charts provide important information to the pilot. Sectional charts show
topographic details, relief features and aeronautical information of the
selected area and are updated regularly. Other types of charts display routes,
airways and ground terminal locations.
The direction and distance come
from a map or chart. To navigate when driving a car one uses a map with printed
routes, and you verify your position using landmarks and signs posted along the
way. For air navigation your intended course is plotted on a map or chart and
your position is verified along the way with any number of interesting methods.
By the way, a chart is a map on which you plot a course.
chart provides pilots with a representation of a section of the Earth's surface
(hence their name "Sectional Chart"). This section shows many of the same
features on a road map. These emphasize landmarks and other special land
features that would be easy for pilots to spot from the air. It delineates
cities, tall structures, geographical features and major roads. It is also
color-coded. Yellow areas depict cities, green areas indicate hills, brown is
used to show mountains and magenta denotes roads. The intensity of the colour
corresponds to the object's height. The greater the intensity of the color, the
higher or taller the object. These charts are updated and revised every six
months. Pilots are encouraged to plot their course using the most recent and
The aeronautical chart is designed for convenient
navigational use by pilots. It is intended to be written on and marked up as
needed by the pilot to plot the course and/or solve navigational problems such
as calculations of direction and distance.
The scale of a "sectional" is 1/500,000 so one
inch is about seven nautical miles. It usually gives enough detail to fly by
ground reference or pilotage. A sectional shows highways and railroads, power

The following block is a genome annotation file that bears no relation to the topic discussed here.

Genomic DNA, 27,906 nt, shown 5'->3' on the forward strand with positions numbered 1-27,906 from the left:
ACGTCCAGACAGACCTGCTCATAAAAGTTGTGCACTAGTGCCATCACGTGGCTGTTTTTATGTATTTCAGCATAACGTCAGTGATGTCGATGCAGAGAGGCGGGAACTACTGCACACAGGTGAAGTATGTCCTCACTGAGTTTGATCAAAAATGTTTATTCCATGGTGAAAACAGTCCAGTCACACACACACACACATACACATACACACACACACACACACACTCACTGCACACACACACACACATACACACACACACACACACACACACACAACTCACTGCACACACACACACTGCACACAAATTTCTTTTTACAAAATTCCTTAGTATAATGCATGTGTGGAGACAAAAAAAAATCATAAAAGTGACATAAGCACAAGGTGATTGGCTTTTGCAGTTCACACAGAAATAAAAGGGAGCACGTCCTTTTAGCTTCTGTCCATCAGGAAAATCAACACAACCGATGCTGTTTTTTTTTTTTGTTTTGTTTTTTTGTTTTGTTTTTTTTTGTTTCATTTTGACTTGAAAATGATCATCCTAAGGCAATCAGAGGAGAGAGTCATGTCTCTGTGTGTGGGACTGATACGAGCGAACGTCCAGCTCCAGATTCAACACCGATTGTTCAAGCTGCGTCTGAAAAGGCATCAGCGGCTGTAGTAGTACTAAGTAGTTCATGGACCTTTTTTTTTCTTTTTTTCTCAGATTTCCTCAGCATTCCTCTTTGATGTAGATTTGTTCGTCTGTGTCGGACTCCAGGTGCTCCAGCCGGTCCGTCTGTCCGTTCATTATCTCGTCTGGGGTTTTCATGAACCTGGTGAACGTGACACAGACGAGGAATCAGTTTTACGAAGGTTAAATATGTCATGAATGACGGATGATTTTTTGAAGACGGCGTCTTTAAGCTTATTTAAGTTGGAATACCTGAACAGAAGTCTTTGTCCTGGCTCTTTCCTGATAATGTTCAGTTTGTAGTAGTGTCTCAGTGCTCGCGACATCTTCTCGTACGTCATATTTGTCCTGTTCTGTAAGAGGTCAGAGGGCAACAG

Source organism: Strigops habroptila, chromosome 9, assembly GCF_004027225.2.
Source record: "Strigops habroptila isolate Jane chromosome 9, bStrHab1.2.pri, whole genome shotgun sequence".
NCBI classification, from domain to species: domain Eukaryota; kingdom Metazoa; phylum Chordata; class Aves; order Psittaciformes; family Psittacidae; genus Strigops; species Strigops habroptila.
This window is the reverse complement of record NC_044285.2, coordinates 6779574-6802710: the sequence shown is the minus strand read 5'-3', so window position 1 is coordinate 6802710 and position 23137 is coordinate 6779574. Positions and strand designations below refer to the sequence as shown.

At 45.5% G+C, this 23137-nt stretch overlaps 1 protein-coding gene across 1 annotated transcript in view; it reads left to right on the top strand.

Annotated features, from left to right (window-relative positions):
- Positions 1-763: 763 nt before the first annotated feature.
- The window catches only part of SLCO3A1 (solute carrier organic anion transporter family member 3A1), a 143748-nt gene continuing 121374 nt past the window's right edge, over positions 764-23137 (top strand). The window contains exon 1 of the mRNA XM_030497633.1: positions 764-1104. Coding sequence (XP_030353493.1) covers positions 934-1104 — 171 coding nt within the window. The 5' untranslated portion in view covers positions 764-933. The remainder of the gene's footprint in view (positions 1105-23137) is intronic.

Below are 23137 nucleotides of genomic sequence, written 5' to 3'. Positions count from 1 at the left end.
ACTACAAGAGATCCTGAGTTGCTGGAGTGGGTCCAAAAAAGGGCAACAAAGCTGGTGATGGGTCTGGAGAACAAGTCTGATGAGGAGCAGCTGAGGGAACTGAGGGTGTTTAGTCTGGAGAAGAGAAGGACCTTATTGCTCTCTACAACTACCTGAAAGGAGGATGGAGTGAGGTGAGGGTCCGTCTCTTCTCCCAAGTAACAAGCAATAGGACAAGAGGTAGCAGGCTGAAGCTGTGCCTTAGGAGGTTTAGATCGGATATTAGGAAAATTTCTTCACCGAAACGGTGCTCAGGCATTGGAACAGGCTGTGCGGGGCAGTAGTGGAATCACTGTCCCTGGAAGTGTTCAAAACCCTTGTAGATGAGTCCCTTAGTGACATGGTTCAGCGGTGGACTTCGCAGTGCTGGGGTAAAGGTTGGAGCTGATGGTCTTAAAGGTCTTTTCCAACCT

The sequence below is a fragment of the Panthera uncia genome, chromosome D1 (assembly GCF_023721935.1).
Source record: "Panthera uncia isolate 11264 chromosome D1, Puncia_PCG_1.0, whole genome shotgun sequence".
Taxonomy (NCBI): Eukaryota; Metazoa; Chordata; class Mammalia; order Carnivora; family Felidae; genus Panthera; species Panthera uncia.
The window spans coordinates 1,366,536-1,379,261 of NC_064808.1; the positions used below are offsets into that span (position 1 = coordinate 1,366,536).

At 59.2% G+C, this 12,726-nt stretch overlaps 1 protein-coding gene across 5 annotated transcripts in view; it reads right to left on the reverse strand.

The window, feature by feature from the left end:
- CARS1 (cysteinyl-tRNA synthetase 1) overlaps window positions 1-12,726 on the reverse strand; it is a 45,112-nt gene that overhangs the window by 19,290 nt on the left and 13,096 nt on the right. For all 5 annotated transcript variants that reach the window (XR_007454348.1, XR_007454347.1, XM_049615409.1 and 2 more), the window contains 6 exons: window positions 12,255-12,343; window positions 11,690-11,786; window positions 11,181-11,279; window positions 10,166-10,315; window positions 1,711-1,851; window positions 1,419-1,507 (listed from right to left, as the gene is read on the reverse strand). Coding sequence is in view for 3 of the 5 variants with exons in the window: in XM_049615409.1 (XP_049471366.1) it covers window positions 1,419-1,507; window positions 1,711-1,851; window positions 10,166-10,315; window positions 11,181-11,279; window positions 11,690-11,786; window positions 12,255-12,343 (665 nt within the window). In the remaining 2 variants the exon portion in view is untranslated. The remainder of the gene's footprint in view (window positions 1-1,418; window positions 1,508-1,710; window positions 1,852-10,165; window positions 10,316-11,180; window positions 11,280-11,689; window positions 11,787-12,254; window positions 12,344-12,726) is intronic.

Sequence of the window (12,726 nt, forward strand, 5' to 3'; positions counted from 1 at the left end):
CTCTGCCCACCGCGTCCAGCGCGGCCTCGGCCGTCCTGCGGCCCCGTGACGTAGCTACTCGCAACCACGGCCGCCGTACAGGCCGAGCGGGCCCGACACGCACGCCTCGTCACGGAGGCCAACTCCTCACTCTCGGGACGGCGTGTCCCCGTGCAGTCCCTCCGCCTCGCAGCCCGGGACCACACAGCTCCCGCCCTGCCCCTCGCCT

transmission lines and television and radio towers. It shows lakes, quarries,
race tracks and other landmarks. Sectionals also show information you cannot see
on the ground such as Prohibited, Restricted, Warning, and Alert Areas that have
their own special flight rules. Sectionals show Federal Airways commonly known
as Victor Airways that are highways in the sky connecting Very High Frequency
Omnirange Stations (VOR) stations. A sectional also shows topography or relief
using contour intervals and color differentiation. Blue indicates the lowest
elevations and brown indicates the highest. The highest obstruction in an area
bounded by latitude and longitudes are shown with a numeral for thousands of
feet with another numeral as a superscript for hundreds of feet. The highest
terrain elevation is shown on the front of the chart. Isogonic lines showing
Magnetic Variation are also shown on a aeronautical charts.
World Aeronautical Chart (WAC)
WAC charts scale is 1/1,000,000 making one inch about
fourteen miles. Since WAC charts cover a larger area not as much detail is
shown. WAC charts are used for flights of long distances.
VFR Terminal Area Chart
If you plan to fly in or near a large metropolitan
area a VFR Terminal Area Chart may be available. A VFR terminal Area Chart has
everything a sectional chart has but in greater detail. The scale is 1/250,00.
Open circles with points at the top, bottom and both sides show VFR way points.
Flags indicate a visual checkpoint. An air traffic controller may tell a VFR
pilot to report over the golf course for instance. The golf course will be
indicated on sectionals and VFR Terminal Area Charts with a flag icon. Small
black squares indicate easily identified places on the ground.
If the flight will be flown under instrument
meteorological conditions, there are two types of instrument charts. Pilots also
have to file an IFR Flight Plan to fly in IMC conditions.
En Route Low Altitude Charts are used for IFR
flight planning by most propeller driven aircraft flying below the higher flying
jet aircraft. Low altitude charts show Victor Airways, minimum altitudes,
distances, magnetic courses, reporting points, and related data.
Route High Altitude Charts portray Jet routes, distances, time zones, special
use airspace, radar jet advisory areas, and other data. IFR flight plans are
necessary for all flights above 18,000 feet.